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In PHOTOS: Deadly typhoon submerges Philippines

Last updated on: December 18, 2011 15:14 IST

In PHOTOS: Deadly typhoon submerges Philippines

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More than 500 people were killed, most in their sleep, as tropical storm Washi swelled rivers and triggered flash floods, which devastated a southern Philippine region. Unaccustomed to serious storms, the floods turning two coastal cities into muddy waterways strewn with overturned vehicles and toppled trees.

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Image: A woman inspects a submerged vehicle in a village hit by flashfloods brought by Typhoon Washi in Cagayan de Oro, southern Philippines
Photographs: Reuters

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Deadly typhoon submerges Philippines

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With nearly 458 people missing, Defence Secretary Voltaire Gazmin and top military officials were to fly to the worst-hit city of Cagayan de Oro today to help oversee search-and-rescue efforts and deal with thousands of displaced villagers, as the weather began to clear and floodwaters receded. Among the items urgently needed are coffins and body bags, said Benito Ramos, who heads the government's disaster-response agency.

"It's overwhelming. We didn't expect these many dead," Ramos said.


Image: Philippine National Police rescuers use a rubber boat to evacuate a resident after flash floods brought by Typhoon Washi
Photographs: Reuters

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Deadly typhoon submerges Philippines

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Army officers reported unidentified bodies piled up in morgues in Cagayan de Oro city, where electricity was restored in some areas, although the city of more than 5,00,000 people remained without tap water.

Most of the victims were asleep on Friday night when raging floodwaters cascaded from the mountains after 12 hours of rain from a late-season tropical storm in the southern Mindanao region. The region is unaccustomed to the typhoons that are common elsewhere in the archipelago.


Image: A father cries as he carries the body of his child, who was among hundreds killed by Typhoon Washi
Photographs: Reuters

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Deadly typhoon submerges Philippines

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Ayi Hernandez, a former Congressman, said he and his family were resting in their home in Cagayan de Oro late Friday when they heard a loud swooshing sound and water quickly rose ankle-deep inside. He decided to evacuate to a neighbour's two-storey house.


Image: A resident carries items he salvaged from his damaged shanty after the flash floods hit Iligan city, southern Philippines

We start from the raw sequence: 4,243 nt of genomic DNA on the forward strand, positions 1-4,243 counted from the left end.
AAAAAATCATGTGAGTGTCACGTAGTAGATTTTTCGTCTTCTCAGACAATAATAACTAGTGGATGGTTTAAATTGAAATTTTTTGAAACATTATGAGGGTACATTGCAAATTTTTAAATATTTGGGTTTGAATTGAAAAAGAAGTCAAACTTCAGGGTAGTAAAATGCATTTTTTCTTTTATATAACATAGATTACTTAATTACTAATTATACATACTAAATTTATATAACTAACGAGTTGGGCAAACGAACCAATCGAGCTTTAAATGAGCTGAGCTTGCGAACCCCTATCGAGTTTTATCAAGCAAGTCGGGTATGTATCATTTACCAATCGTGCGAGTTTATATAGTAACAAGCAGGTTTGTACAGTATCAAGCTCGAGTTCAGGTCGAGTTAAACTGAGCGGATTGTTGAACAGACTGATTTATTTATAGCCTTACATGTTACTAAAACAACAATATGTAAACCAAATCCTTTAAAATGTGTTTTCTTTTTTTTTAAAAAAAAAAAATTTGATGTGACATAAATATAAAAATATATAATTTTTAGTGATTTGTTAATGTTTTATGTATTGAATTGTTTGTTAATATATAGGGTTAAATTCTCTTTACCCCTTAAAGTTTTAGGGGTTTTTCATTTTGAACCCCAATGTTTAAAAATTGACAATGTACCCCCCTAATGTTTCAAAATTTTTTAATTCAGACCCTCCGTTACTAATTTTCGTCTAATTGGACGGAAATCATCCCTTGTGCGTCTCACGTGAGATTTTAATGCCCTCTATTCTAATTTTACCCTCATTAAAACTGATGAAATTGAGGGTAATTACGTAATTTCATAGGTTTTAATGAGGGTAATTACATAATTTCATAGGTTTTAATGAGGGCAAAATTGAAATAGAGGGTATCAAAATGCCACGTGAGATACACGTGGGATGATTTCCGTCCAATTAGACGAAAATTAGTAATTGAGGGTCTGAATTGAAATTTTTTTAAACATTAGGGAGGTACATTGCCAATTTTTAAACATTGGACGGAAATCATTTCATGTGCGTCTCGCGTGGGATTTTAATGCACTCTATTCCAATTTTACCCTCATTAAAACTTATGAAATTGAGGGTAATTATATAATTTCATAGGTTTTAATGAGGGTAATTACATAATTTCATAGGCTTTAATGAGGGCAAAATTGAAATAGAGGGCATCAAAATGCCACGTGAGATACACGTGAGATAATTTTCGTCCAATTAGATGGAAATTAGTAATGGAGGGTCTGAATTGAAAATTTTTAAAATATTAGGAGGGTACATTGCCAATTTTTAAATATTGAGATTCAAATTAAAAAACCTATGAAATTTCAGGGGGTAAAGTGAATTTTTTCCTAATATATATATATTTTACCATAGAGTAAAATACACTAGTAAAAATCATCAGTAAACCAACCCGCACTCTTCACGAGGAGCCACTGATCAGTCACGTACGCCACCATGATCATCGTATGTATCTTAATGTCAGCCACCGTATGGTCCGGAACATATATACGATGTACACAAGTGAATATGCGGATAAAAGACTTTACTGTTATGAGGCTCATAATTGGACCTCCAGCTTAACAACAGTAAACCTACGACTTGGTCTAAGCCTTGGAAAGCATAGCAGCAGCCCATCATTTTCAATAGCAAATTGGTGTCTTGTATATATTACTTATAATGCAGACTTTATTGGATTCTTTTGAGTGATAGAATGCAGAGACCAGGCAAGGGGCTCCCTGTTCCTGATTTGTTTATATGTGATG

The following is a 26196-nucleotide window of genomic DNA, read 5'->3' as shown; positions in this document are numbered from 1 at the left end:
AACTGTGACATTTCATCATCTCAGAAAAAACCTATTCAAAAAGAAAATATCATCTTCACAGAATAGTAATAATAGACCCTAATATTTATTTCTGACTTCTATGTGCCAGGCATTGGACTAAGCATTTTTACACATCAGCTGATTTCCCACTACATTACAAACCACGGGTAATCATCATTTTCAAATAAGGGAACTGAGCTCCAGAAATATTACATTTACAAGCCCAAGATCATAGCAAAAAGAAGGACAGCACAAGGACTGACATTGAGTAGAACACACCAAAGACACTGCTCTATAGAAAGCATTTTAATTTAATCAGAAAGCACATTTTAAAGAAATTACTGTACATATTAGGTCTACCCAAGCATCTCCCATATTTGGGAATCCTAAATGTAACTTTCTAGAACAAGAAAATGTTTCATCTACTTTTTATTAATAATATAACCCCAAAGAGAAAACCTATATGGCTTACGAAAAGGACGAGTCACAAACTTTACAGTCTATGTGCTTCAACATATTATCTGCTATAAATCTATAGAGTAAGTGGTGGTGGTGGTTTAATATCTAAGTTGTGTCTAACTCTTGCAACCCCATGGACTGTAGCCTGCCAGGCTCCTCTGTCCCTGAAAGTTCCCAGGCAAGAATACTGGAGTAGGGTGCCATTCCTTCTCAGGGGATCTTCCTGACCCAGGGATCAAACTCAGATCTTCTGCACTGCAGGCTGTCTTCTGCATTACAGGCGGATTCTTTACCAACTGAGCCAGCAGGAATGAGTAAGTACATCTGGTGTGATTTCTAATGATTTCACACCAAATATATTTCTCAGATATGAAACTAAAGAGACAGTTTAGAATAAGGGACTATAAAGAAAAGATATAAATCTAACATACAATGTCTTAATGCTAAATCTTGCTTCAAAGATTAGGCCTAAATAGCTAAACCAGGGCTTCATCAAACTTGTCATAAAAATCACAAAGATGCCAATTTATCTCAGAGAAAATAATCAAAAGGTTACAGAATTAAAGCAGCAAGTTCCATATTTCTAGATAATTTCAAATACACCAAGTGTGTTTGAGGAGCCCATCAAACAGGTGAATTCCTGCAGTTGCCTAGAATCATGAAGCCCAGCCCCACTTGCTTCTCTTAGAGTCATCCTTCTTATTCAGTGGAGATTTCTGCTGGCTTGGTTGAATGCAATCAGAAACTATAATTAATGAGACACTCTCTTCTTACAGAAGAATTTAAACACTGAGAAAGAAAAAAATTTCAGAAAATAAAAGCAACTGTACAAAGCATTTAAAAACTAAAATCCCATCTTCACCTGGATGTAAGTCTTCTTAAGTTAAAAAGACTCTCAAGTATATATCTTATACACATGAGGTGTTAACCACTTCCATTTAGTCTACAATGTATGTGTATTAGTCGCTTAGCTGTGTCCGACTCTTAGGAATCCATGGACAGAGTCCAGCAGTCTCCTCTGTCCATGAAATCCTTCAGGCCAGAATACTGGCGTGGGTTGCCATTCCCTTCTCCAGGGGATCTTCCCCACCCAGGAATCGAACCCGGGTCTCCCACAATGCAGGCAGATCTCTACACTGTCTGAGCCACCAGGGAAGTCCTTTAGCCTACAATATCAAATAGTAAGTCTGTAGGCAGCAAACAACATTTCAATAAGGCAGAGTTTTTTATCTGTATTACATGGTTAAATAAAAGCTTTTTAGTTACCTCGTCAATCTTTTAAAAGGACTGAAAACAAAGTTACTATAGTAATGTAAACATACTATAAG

Photographs: Reuters

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Deadly typhoon submerges Philippines

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Philippine Red Cross Chairman Richard Gordon will travel to the stricken region Monday to assess the damage, according to a statement from the organisation.

Pang said that the death toll would most likely rise, with 458 people still missing and many villages remaining isolated and unreached by overwhelmed disaster-response personnel.

Pang says the hardest-hit cities were Cagayan de Oro city, where at least 239 people died, and nearby Iligan, where Red Cross aid workers reported 195 dead, mostly children and women.


Image: Boys look for valuables on damaged vehicles swept away by flashfloods brought by Typhoon Washi in Cagayan de Oro city
Photographs: Reuters

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Deadly typhoon submerges Philippines

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At least 20,000 people were staying in 10 evacuation centers in Cagayan de Oro, Social Welfare Secretary Dinky Soliman said Saturday. Some 20,000 soldiers embarked on search-and-rescue operations, the military said.


Image: Residents retrieve belongings in Balulang village after the village was hit by flashfloods
Photographs: Reuters

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Deadly typhoon submerges Philippines

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Tropical Storm Washi started to blow away toward the South China Sea on Sunday, allowing the weather to clear and disaster-response contingents to intensify search-and-rescue work.

United States Secretary of State Hillary Clinton expressed her condolences Saturday on behalf of the US government and said the United States "stands ready to assist Philippine authorities as they respond to this tragedy."


Image: Typhoon Washi victims who were rendered homeless after their houses were swept away by flashfloods rest in an evacuation center in Cagayan de Oro
Photographs: Reuters

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